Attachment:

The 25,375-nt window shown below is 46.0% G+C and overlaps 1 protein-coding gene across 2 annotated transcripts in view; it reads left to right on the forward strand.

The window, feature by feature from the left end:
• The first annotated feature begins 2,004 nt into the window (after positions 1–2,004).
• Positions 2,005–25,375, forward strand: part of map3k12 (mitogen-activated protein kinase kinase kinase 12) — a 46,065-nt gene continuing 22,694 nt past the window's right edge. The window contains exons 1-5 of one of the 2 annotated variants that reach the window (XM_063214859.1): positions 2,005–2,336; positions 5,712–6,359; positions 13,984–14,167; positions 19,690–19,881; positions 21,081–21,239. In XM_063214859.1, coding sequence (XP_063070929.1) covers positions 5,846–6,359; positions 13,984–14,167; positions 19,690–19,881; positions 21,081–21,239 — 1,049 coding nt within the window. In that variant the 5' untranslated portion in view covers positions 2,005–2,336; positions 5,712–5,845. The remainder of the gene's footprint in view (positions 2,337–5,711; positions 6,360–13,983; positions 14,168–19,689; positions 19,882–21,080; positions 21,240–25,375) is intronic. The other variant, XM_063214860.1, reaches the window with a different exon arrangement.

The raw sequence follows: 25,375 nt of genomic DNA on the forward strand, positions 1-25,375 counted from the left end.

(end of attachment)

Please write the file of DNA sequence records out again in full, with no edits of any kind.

The 25,375-nt window shown below is 46.0% G+C and overlaps 1 protein-coding gene across 2 annotated transcripts in view; it reads left to right on the forward strand.

The window, feature by feature from the left end:
• The first annotated feature begins 2,004 nt into the window (after positions 1–2,004).
• Positions 2,005–25,375, forward strand: part of map3k12 (mitogen-activated protein kinase kinase kinase 12) — a 46,065-nt gene continuing 22,694 nt past the window's right edge. The window contains exons 1-5 of one of the 2 annotated variants that reach the window (XM_063214859.1): positions 2,005–2,336; positions 5,712–6,359; positions 13,984–14,167; positions 19,690–19,881; positions 21,081–21,239. In XM_063214859.1, coding sequence (XP_063070929.1) covers positions 5,846–6,359; positions 13,984–14,167; positions 19,690–19,881; positions 21,081–21,239 — 1,049 coding nt within the window. In that variant the 5' untranslated portion in view covers positions 2,005–2,336; positions 5,712–5,845. The remainder of the gene's footprint in view (positions 2,337–5,711; positions 6,360–13,983; positions 14,168–19,689; positions 19,882–21,080; positions 21,240–25,375) is intronic. The other variant, XM_063214860.1, reaches the window with a different exon arrangement.

The raw sequence follows: 25,375 nt of genomic DNA on the forward strand, positions 1-25,375 counted from the left end.